Cyver Core launched in early 2020 as a startup. We’ve come a long way since then, despite navigating early growth during the height of the pandemic. Now, 2 years later, Cyver Core is still a bootstrapped startup and still growing. We’re proud of that growth. But, we’d like to look back on where Cyver Core came from, with an interview with our founders Luis Abreu and Mike Terhaar.
Luis is an experienced technical founder and entrepreneur behind several successful companies including Amsterdam-based Nmbrs. Mike Terhaar is a veteran pentester and cybersecurity consultant with 20+ years of experience.
An Outdated Delivery Model
Luis: “I was always responsible for cybersecurity in my old role as CTO at NMBRs.” Luis shared, “While I didn’t do pentesting, I was responsible for implementing tooling like DAST, SAST, and pentesting. Early on, that process made me painfully aware of how bad some pentest processes can be from a customer perspective. With DAST and SAST, findings were flagged, individually listed as tickets, and easy to share directly to developers.”
With pentesters, that was never the case. For example, I found several great pentest companies. But, the process was always manual and always relied on a single person, in this case, me. So, pentesters would interview about the project and scope and, even in instances where I thought my teams would be able to give better insight and more details, I was the only point of contact.
From there, I always had to wait a few weeks. Then, my pentesters would send a PDF report. I’d often have to go through that alone with the pentesters – despite the fact that it would have made more sense for the pentesters to talk directly to my teams, who would actually be doing the remediation. “
Mike: “I looked at it from a different perspective. I was working with a large bank. There, we had something like 400 pentests that our small team of pentesters would have to complete throughout the year and then repeat every year. Every one of those pentests needed a report. This led to a significant amount of manual work in scoping, building libraries, building reports, etc.
“So, I was very interested in how a pentest management platform could automate those repetitive tasks. For example, by using templates and storing information in a secure cloud portal. In addition, delivering that work directly to the developers, so pentesters could stop wasting their time building the large report, would save the organization time and money as well.”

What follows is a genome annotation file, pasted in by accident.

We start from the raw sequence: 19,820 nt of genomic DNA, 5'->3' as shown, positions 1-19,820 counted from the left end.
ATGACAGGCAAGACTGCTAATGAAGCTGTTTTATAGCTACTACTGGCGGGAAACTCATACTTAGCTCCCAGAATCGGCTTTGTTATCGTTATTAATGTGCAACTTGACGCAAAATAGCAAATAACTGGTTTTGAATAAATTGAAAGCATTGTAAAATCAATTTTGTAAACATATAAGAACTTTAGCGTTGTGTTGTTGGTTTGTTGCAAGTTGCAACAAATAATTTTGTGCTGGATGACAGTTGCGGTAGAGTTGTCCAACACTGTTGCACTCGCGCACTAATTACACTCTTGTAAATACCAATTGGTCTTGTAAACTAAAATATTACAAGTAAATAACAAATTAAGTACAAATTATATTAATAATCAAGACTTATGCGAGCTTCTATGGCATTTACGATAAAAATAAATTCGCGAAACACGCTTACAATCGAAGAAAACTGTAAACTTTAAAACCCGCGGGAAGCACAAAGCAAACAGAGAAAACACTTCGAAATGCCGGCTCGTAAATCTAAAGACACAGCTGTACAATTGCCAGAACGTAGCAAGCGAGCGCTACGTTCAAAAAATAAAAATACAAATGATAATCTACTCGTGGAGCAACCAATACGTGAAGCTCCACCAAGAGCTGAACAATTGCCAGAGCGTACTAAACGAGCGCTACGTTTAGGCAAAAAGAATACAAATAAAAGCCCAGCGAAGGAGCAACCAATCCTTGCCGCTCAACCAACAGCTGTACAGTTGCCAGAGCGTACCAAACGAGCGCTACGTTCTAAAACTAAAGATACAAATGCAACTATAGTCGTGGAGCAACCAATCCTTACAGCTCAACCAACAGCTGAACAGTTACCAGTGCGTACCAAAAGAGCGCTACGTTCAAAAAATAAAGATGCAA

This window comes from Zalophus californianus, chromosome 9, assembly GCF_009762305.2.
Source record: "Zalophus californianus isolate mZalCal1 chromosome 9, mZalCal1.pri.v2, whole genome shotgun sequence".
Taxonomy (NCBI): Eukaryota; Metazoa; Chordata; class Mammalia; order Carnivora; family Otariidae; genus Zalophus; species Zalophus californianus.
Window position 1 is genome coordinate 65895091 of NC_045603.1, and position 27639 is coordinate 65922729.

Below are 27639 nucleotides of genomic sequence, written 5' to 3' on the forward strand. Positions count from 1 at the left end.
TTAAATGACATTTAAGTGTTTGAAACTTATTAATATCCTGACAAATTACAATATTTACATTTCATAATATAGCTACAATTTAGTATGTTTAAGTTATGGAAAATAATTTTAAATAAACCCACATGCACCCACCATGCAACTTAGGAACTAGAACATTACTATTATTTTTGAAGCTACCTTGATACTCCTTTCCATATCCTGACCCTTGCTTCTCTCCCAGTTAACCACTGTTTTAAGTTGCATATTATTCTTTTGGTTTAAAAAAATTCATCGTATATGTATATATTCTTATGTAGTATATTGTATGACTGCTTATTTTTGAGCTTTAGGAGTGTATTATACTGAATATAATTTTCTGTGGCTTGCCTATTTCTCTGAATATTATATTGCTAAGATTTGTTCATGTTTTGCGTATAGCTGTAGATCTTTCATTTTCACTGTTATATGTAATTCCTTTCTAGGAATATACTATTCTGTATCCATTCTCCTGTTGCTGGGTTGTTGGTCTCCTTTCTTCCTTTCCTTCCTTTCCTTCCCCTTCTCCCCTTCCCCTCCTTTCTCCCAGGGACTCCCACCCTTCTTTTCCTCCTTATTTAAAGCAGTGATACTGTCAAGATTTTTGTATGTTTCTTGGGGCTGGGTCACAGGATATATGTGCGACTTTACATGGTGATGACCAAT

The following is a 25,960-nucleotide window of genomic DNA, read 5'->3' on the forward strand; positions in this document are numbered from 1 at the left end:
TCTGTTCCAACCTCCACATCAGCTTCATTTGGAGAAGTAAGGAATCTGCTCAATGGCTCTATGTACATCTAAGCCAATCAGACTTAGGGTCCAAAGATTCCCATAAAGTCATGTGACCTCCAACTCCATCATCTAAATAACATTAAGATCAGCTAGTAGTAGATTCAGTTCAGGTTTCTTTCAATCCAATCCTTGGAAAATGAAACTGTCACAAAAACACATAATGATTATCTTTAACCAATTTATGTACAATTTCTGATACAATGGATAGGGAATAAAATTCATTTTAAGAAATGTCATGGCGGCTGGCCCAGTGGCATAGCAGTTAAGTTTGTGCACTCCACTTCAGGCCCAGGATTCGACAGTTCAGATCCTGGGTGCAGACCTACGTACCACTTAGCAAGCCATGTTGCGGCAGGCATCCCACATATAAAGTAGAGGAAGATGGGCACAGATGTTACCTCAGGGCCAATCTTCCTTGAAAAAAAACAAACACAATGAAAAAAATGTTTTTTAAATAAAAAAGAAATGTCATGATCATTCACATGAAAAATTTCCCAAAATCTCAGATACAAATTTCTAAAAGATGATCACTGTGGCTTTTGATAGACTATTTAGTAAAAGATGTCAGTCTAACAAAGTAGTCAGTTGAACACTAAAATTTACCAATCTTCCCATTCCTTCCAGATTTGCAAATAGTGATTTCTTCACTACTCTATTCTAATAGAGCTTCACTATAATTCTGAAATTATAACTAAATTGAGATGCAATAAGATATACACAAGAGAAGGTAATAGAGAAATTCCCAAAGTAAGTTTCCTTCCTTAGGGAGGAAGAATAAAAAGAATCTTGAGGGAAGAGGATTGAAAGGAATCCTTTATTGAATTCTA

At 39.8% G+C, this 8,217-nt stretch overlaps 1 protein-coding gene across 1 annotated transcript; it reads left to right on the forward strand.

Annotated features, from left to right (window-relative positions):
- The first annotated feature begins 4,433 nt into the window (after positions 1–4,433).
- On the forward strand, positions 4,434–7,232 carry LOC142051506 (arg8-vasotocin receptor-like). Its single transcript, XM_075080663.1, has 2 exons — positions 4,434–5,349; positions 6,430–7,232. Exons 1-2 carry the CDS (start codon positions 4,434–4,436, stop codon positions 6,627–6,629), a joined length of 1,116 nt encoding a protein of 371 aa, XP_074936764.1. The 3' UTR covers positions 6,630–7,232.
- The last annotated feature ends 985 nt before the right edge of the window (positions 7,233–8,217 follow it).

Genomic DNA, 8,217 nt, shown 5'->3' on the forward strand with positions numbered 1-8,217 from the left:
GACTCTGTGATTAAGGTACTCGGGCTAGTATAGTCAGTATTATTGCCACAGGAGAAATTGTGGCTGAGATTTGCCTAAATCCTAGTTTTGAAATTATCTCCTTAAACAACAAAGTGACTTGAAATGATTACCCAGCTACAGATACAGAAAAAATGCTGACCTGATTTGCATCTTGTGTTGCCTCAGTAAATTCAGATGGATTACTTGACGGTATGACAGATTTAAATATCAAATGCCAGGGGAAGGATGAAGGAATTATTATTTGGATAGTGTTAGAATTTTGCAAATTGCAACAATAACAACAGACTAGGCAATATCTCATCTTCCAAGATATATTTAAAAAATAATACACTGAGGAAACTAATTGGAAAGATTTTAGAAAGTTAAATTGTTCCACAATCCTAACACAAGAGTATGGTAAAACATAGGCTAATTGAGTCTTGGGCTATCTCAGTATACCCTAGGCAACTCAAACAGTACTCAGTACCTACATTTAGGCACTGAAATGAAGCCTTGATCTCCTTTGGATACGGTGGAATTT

Luis decided to look for the solutions he needed.
Luis: “I started looking for digitization options. I found pentest-as-a-service and started up with a company. It was everything I wanted. There was a cloud portal, teams were onboarded and part of the process, developers could discuss remediation with the pentesters, they could also request pentests themselves. It was also extremely easy to show auditors that pentests were happening and findings were being remediated.
Then I started asking why so few pentest companies were using this model. It dawned on me that pentesters wanted to focus on their core business, pentesting, not building a technology platform. Only major companies with the funding to develop a platform could have one.
I started asking around, trying to figure out if there were pentesters who felt like they could use a portal but didn’t have the opportunity to build one. That’s how I first found Mike, who was working as a freelancer in Amsterdam with his business, Counterhack.”
Mike: “I was very enthusiastic about Luis’ idea, I’d been looking into a solution for managing pentests and delivering findings directly to developers for some time, but no one was building. My idea was that a portal could allow pentests to shift away from the trend of making them as big and as expensive as possible and move towards Agile pentesting, where you do smaller tests more frequently.”
Luis: “Our prototype was drawn up on paper, and I showed it to our lead developer, Rodrigo , in a coffee shop. I asked him if he could start building, and we did. Mike started using Cyver Core from day one, and his feedback and insight allowed us to build it to the point where we could start onboarding clients. “
Mike: “I was the first Cyver Core user. It started out basic, you had to do a lot more manual work than now because a lot of the connections weren’t there. Now, we have integrated compliance frameworks for DigiD or ISO27001, you can easily connect findings to the scope of the test or to a compliance framework, you can easily generate tables, etc.